• Rivers generally contain fresh water but are often shallow and murky and may have strong currents.
  • Caves containing water provide exotic and interesting, though relatively hazardous, opportunities for exploration.

Popular features of dive sites[edit]

NASA image [1] showing locations of significant coral reefs, which are often sought out by divers for their abundant, diverse life forms.

There are a wide range of underwater features which may contribute to the popularity of a dive site:

  • Accessibility is important, but not critical. Some divers will travel long distances at considerable cost to get to a site with exceptional features.
  • Biodiversity at the site: Popular examples are coral, sponges, fish, sting rays, molluscs, cetaceans, seals, sharks and crustaceans.
  • The Topography of the site: Coral reefs, walls (underwater cliffs), rocky reefs, gullies, caves, overhangs and swim-throughs (short tunnels or arches) can be spectacular. Terminology for the topography of dive sites is generally consistent with oceanographic practice, with occasional more eccentric usage.
  • Historical or cultural items at the site: Shipwrecks, sunken aircraft and archaeological sites, apart from their historical value, form artificial habitats for marine life making them more attractive as dive sites.
  • Underwater visibility: This can vary widely between sites and with time and other conditions. Poor visibility is caused by suspended particles in the water, such as mud, silt, suspended organic matter and plankton. Currents and surge can stir up the particles. Rainfall runoff can carry particulate matter from the shore. Diving close to the sediments on the bottom can result in the particles being kicked up by the divers fins. Sites which generally have good visibility are preferred, but poor visibility will often be tolerated if the site is sufficiently attractive for other reasons.
  • Water temperature: Warm water diving is comfortable and convenient, and requires less equipment. Although cold water is uncomfortable and can cause hypothermia it can be interesting because different species of underwater life thrive in cold conditions.
  • Currents and tidal flows can transport nutrients to underwater environments increasing the variety and density of life at a site. Currents can also be dangerous to divers as they can carry the diver being away from the surface support or the planned exit point. Currents that flow over large obstructions can cause strong local vertical currents and turbulence that are dangerous because they may cause the diver to lose buoyancy control risking barotrauma, or impact against the bottom terrain.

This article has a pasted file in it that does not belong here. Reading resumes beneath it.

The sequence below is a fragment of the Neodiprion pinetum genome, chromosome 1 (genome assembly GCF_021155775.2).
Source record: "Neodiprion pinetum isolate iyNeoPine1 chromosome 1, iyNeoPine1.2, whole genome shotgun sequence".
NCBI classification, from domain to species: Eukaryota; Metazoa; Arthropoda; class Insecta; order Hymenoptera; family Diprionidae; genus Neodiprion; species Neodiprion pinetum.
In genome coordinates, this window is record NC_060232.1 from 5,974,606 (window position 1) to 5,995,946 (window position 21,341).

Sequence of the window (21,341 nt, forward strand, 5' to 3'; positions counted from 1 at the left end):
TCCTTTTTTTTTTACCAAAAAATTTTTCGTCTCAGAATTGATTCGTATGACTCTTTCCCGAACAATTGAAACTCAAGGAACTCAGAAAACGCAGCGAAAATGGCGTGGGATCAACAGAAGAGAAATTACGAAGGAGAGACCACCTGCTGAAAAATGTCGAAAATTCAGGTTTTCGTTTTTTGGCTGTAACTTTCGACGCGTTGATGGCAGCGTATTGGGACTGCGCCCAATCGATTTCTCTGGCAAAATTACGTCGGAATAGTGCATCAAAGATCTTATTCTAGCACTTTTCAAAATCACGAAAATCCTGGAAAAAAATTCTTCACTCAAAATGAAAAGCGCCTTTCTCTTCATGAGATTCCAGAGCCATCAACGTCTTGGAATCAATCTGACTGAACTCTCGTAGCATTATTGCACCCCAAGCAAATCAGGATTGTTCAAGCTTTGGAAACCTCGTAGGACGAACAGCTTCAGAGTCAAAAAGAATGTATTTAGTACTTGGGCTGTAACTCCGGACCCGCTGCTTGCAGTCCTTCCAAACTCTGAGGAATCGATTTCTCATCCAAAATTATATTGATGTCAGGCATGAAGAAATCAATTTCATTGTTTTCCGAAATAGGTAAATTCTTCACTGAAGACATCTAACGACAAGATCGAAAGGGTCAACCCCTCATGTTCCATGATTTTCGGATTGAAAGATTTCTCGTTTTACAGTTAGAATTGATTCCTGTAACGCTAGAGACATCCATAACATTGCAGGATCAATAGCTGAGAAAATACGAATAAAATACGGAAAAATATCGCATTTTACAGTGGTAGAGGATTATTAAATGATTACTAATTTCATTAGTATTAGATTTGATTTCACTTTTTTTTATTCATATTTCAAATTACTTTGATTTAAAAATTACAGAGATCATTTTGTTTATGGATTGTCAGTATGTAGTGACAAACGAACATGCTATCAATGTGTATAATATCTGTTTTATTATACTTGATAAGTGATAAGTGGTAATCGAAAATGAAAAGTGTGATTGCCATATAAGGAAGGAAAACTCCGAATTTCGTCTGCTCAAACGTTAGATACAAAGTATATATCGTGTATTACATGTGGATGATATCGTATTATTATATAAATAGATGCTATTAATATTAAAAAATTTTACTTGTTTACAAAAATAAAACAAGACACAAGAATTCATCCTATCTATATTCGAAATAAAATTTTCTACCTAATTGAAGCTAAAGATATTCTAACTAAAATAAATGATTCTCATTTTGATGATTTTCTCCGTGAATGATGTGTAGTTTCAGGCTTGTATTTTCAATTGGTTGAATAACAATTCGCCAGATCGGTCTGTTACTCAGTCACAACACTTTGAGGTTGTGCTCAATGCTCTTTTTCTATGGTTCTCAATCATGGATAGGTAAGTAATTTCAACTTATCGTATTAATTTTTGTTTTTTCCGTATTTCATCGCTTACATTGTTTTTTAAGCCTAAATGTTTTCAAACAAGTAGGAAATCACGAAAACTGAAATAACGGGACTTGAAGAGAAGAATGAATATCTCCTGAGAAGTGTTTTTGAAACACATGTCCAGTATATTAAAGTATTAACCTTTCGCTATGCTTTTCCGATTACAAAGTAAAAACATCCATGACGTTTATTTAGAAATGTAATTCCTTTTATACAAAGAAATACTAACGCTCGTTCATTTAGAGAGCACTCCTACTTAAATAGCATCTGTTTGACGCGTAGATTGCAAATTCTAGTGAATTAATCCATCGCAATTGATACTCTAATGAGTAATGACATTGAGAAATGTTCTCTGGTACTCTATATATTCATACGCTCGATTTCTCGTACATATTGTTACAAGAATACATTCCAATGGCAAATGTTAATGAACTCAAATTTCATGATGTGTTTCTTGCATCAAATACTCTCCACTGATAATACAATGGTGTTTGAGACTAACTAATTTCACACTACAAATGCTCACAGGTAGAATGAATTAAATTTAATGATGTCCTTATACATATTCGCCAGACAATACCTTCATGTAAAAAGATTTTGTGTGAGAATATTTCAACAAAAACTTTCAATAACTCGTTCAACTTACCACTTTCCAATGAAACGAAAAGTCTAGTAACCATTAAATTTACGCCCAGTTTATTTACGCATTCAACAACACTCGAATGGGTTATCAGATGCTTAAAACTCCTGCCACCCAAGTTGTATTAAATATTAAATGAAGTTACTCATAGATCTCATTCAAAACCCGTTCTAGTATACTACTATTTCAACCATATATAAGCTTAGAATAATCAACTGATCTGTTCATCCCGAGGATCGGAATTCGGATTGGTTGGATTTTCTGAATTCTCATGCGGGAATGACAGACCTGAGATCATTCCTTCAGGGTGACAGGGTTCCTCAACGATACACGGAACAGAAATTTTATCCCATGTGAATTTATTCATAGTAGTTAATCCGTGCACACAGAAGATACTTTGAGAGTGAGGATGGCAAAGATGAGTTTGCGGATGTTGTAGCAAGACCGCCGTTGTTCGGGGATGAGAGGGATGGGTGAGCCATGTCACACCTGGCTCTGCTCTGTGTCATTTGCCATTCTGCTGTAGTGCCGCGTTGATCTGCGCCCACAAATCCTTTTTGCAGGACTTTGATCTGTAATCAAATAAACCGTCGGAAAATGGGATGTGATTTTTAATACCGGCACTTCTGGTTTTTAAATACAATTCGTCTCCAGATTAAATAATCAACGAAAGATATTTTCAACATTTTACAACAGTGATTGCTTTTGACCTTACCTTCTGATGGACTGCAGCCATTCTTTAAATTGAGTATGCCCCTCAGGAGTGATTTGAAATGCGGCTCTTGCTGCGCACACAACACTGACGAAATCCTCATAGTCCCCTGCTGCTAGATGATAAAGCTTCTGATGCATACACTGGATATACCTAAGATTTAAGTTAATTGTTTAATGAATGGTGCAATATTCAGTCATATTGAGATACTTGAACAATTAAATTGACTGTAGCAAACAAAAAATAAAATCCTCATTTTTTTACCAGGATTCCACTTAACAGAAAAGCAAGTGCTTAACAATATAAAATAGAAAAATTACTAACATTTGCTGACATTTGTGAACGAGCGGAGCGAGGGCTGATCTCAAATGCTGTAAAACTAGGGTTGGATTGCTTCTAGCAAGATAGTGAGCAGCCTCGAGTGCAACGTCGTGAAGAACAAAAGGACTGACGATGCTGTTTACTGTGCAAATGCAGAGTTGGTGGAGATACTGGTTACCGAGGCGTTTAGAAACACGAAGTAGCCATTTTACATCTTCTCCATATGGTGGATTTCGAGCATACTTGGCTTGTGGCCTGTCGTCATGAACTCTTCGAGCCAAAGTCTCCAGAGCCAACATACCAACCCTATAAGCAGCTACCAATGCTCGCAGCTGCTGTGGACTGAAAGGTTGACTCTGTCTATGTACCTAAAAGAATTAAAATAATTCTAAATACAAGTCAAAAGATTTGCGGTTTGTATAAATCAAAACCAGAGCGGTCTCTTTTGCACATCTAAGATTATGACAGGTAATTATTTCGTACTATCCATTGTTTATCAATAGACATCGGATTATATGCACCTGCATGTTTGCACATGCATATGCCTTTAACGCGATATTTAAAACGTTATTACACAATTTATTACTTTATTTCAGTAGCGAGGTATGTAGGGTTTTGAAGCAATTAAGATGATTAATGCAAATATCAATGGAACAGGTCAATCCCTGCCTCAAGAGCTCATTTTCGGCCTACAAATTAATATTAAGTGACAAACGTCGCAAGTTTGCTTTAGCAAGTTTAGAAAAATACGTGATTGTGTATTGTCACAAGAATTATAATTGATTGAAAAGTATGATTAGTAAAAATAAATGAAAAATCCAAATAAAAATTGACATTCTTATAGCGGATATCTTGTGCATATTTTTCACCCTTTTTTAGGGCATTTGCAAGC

Regions where recreational diving is a major tourist industry[edit]

Regions of notable biodiversity[edit]


Recreational dive sites of the greater Cape Town region. The yellow lines indicate the boundary of the Table Mountain National Park MPA.
Marine bioregions of the South African coast

The Table Mountain National Park Marine Protected Area around the Cape Peninsula is a popular diving region in the Atlantic Ocean, in the vicinity of Cape Town, South Africa, with more than 250 named dive sites, many of which have been surveyed and mapped. The Cape Peninsula marks the boundary between the cool temperate Benguela ecoregion, which extends from Namibia to Cape Point, and is dominated by the cold Benguela Current, and the warm temperate Agulhas ecoregion to the east of Cape Point which extends eastwards to the Mbashe River. The break at Cape Point is very distinct in the inshore depth ranges, and the waters of the east and west sides of the peninsula support noticeably different ecologies, though there is a significant overlap of resident organisms. There are a large proportion of species endemic to South Africa along this coastline.[7][8][9]


The MPA is in the tropical Delagoa ecoregion in the north of kwaZulu-Natal, which extends from Cape Vidal northwards into Mozambique. There are some species endemic to South Africa along this coastline, but most of the species are tropical Indo-Pacific.[9]

Dive sites of unique or exceptional interest[edit]

Wreck dive sites[edit]

Vessel Name Position Location Country/Territory
Adolphus Busch Looe Key, Florida United States
USS Arthur W. Radford Cape May, New Jersey United States
HMAS Adelaide Avoca Beach, New South Wales Australia
Antipolis S33°59.06’ E018°21.37’ Oudekraal, Cape Town South Africa
Aster S34°03.891’ E018°20.955’ Hout Bay, Cape Town South Africa
RMS Athens S33°53.85’ E018°24.57’ Mouille Point, Cape Town South Africa
HNLMS Bato S34°10.998’ E018°25.560’ Simon's Town South Africa
Bia S34°16'12.7" E018°22'38.3" Olifantsbospunt, Cape Peninsula South Africa
USCGC Bibb[11] Florida United States
SAS Bloemfontein S34°14.655’ E018°39.952’ False Bay, Western Cape South Africa
Barge Boss 400 S34°02.216’ E018°18.573’ Leeuwgat Bay, Cape Peninsula South Africa
HMAS Brisbane Mooloolaba, Queensland Australia
East Indiaman Brunswick S34°10.880’ E018°25.607’ Simon's Town, Cape Peninsula South Africa
HMAS Canberra Barwon Heads, Victoria Australia
HMNZS Canterbury Bay of Islands New Zealand
HMCS Cape Breton[12] British Columbia Canada